Find Your Vocal Range

Lisa Popeil Teaches How to Find One's Vocal Range

This is an excerpt from Lisa Popeil’s new book: Sing at the Top of Your Game. Lisa is one of the most respected and accomplished vocal coaches in the world. In her book she shares her wisdom on singing technique and making it in the Music Industry. You’ll also find a singing range tool at the end of the article!

Beware of Vocal Range Snake Oil!

There is no magical way to get past your DNA when it comes to vocal range. In other words, your genetic code has set some boundaries around high and low notes.

Having said that, it is possible to access your full range more easily than you currently do – including your high notes.

Let’s imagine that your vocal range is easily findable (with a slight possibility of adding a few notes at the top using vocal fold stretching exercises), then a good vocal coach can provide techniques to help you sing and perform the notes at the extreme edges of your range with control and safety.

For now, it is enough to just become aware of all of the notes you can sing (your absolute range) so that you can begin to work on all of the notes of your range when you practice your singing.

Find Your Range

Are you ready to discover your unique range? It’s not that difficult to discover your lowest and highest possible notes if you know a few tricks. Don’t worry if the sound is not very good; we’re simply interested in learning which notes your vocal folds can produce.

Exercise: Finding Your Lowest Note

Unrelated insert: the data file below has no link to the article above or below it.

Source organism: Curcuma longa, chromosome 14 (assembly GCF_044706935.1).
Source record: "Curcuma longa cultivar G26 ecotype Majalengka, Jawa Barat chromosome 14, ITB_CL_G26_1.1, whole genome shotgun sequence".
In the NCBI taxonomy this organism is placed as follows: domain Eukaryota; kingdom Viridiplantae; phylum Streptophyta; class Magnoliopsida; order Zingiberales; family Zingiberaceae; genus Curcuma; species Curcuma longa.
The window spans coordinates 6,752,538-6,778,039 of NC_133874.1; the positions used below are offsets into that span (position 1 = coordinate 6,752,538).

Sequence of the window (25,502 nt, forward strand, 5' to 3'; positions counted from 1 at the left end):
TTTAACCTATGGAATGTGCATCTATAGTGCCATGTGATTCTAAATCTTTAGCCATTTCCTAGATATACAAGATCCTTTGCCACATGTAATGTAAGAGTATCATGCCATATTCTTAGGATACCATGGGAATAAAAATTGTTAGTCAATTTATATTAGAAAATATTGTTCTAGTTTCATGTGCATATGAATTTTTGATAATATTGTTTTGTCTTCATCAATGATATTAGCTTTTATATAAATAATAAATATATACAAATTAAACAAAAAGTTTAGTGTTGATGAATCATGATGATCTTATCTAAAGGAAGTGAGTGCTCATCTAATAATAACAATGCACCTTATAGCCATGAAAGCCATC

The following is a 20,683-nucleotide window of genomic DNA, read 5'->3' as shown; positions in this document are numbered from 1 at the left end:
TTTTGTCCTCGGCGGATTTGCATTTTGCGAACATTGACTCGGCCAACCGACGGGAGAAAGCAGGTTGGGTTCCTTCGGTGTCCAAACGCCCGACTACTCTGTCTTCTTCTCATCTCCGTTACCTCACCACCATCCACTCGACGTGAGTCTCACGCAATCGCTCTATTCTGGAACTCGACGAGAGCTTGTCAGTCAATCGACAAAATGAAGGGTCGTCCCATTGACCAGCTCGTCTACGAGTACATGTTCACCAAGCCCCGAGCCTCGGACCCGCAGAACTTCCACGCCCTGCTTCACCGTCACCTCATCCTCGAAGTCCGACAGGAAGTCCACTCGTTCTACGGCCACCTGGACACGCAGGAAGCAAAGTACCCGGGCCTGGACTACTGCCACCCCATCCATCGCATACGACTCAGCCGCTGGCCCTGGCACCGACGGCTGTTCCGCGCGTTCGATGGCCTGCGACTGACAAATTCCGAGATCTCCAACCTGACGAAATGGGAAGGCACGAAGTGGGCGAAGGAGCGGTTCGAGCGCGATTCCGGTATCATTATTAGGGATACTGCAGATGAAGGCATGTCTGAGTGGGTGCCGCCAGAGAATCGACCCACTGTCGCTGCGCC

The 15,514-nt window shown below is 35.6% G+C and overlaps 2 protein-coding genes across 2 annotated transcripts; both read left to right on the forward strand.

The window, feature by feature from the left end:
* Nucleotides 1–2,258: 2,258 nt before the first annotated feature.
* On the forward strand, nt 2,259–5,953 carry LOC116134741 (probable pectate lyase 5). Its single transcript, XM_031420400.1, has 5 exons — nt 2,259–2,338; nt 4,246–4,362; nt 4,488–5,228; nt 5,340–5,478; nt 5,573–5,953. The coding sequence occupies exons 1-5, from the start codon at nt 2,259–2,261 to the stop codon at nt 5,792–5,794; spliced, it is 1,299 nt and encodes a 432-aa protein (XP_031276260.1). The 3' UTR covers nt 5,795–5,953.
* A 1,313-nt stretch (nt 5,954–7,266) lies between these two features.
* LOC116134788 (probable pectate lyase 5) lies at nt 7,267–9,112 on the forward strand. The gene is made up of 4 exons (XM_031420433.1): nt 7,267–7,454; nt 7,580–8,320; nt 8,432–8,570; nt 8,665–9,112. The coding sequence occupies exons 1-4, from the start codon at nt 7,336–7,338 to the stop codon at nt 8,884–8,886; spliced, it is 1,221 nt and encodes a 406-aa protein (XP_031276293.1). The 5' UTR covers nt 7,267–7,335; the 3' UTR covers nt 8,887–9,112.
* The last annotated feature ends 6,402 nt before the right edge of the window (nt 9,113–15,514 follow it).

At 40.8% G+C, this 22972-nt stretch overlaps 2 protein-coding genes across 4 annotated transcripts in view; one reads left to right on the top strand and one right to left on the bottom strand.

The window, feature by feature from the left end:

Sing on the vowel “aw” (rhymes with “dog”), descending gradually to your lowest audible note. Make sure your lips are rounded, tilt your head down slightly, then point your chin downwards, which will allow your voice-box to descend as well. These actions should allow you to get the most sound out of your very lowest notes.

Your lowest note will be the lowest sound that you can make that has an identifiable pitch.

Finding Your Highest Note

Try a light lip trill (or tongue trill), going up in pitch. Aim for your highest possible notes. It’s very important to pull your lower belly (navel and below) gradually IN as the notes get higher. That will help your vocal folds produce higher notes. (For breathing, don’t forget to relax your lower belly completely.)

As you get to the top of your range, if you feel your neck tensing, try the “point-over”. Take one hand with a pointing index finger, and raise your hand and same shoulder UP then forward toward the floor as you ascend the notes. Feel free to bend forward slightly. This action of lifting your shoulder and bending forward should allow your highest possible notes to come out clearly and easily.

A Range Tool from Singing Carrots

We at Singdaptive really like this tool to find your vocal range.

​​Singing Carrots’ range test leads to a page helping singers to find songs in their range.

Singing Carrots have put together a quick and effective range finding tool that is simple to use on any device. This is an intelligent web app which listens to your voice and then displays your range.

This leads to another feature many singers will find invaluable: a search page to find songs in your range with filtering options for gender, difficulty and genre – all of this is free to use so go and try this out today.

A Final Word…

I hope you’ll consider it a priority to:

1) know your absolute range (which instrumentalist doesn’t know which notes can be played on their instrument?) and

2) work to increase your familiarity and control of all your notes. You never know when those notes might come in handy!

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